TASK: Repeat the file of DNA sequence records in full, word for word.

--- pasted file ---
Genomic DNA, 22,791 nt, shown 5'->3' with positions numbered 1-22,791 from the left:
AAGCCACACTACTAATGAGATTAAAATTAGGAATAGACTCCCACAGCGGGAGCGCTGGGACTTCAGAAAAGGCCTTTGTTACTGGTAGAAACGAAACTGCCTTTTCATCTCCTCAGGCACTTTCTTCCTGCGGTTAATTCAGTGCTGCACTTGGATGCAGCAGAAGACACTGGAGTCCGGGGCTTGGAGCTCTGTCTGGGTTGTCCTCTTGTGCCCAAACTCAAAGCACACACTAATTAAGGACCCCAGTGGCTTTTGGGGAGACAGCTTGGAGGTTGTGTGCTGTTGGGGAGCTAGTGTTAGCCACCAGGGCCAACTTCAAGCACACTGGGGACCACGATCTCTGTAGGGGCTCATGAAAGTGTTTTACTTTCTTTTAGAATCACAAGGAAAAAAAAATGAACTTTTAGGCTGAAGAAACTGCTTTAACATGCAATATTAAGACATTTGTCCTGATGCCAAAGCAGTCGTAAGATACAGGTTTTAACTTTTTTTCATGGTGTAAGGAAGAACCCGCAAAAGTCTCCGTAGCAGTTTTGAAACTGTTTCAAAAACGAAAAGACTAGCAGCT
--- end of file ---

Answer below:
Genomic DNA, 22,791 nt, shown 5'->3' with positions numbered 1-22,791 from the left:
AAGCCACACTACTAATGAGATTAAAATTAGGAATAGACTCCCACAGCGGGAGCGCTGGGACTTCAGAAAAGGCCTTTGTTACTGGTAGAAACGAAACTGCCTTTTCATCTCCTCAGGCACTTTCTTCCTGCGGTTAATTCAGTGCTGCACTTGGATGCAGCAGAAGACACTGGAGTCCGGGGCTTGGAGCTCTGTCTGGGTTGTCCTCTTGTGCCCAAACTCAAAGCACACACTAATTAAGGACCCCAGTGGCTTTTGGGGAGACAGCTTGGAGGTTGTGTGCTGTTGGGGAGCTAGTGTTAGCCACCAGGGCCAACTTCAAGCACACTGGGGACCACGATCTCTGTAGGGGCTCATGAAAGTGTTTTACTTTCTTTTAGAATCACAAGGAAAAAAAAATGAACTTTTAGGCTGAAGAAACTGCTTTAACATGCAATATTAAGACATTTGTCCTGATGCCAAAGCAGTCGTAAGATACAGGTTTTAACTTTTTTTCATGGTGTAAGGAAGAACCCGCAAAAGTCTCCGTAGCAGTTTTGAAACTGTTTCAAAAACGAAAAGACTAGCAGCT